But 2023 also showed that you can get away with early-round RB picks, provided you don't ignore WR.

But what if you ignored last year's historically cheap RB prices altogether? Surely, that came with some kind of penalty.


Completely ignoring early-round RBs was the nuts.

WR5 before Round 6

In fact, a more extreme version of the zero RB strategy – ignoring RB through the first six rounds – produced the very best results last year.


Crucially, last year was not a historically bad year for early-round RB selections.

We had Christian McCaffrey crush from the early 1st, Jahmyr Gibbs was a late-season hammer from the 3/4 turn, Travis Etienne hit from the 4th, and Breece Hall smashed down the stretch from the 3rd-5th.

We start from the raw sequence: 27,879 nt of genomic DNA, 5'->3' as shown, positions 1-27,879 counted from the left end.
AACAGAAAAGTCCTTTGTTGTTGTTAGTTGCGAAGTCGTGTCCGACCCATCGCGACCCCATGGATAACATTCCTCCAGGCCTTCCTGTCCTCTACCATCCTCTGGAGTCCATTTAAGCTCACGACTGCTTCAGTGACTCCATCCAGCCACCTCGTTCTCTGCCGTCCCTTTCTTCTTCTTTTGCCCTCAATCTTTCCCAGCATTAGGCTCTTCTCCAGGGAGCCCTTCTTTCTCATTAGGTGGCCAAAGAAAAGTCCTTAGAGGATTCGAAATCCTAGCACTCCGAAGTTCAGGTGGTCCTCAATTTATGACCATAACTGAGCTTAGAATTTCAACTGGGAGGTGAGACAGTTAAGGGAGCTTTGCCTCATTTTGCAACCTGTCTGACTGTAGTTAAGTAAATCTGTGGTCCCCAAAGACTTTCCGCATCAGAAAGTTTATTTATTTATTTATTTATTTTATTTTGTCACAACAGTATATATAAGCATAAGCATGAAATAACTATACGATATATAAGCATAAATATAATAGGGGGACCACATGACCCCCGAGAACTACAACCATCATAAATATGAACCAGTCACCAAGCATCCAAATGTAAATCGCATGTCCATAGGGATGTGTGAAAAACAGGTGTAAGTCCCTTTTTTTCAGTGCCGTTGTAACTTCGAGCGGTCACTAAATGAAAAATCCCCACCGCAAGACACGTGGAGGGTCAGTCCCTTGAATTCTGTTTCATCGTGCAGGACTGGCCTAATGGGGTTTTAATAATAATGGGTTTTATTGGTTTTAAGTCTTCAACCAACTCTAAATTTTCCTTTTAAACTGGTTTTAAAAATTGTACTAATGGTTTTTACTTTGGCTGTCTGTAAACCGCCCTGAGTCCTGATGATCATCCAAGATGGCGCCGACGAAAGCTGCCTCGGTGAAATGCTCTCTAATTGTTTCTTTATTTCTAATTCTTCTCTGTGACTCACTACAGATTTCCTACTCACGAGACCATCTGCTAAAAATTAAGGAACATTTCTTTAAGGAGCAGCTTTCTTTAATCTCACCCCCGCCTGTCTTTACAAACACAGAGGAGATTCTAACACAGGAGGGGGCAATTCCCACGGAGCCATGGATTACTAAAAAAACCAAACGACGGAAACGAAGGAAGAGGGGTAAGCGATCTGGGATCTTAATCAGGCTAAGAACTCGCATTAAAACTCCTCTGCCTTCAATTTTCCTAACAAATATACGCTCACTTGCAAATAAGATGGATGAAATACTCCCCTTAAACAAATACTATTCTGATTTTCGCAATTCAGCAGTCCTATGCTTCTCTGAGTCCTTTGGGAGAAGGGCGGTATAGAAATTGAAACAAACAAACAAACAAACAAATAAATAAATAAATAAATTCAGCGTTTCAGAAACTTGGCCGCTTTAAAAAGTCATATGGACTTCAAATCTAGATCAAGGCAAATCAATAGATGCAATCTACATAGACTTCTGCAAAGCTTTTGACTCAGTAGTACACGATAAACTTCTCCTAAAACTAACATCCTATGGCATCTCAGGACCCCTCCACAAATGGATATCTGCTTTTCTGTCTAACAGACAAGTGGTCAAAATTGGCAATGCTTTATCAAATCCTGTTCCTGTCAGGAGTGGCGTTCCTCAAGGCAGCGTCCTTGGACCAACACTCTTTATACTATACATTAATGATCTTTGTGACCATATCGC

Even uninspiring picks produced above-average advance rates as top 50 picks, like Tony Pollard (19.1%), Derrick Henry (22.8%), and Joe Mixon (20.9%).


But these hits don't strengthen the case for early RB; they undermine it.

Last year's crop of early RBs largely held up their end of the bargain... and yet, indiscriminately detouring from WRs in the early rounds was still a money-burning proposition.

The New ADP Landscape

Last year, I was a huge advocate of selecting Breece Hall. And I was open to taking a number of other early round and dead zone backs. But I was also of the opinion that the new, admittedly extreme, WR pricing was efficient.

Drafters were taking high-end WRs early in the draft with the understanding that these profiles simply were not available later on.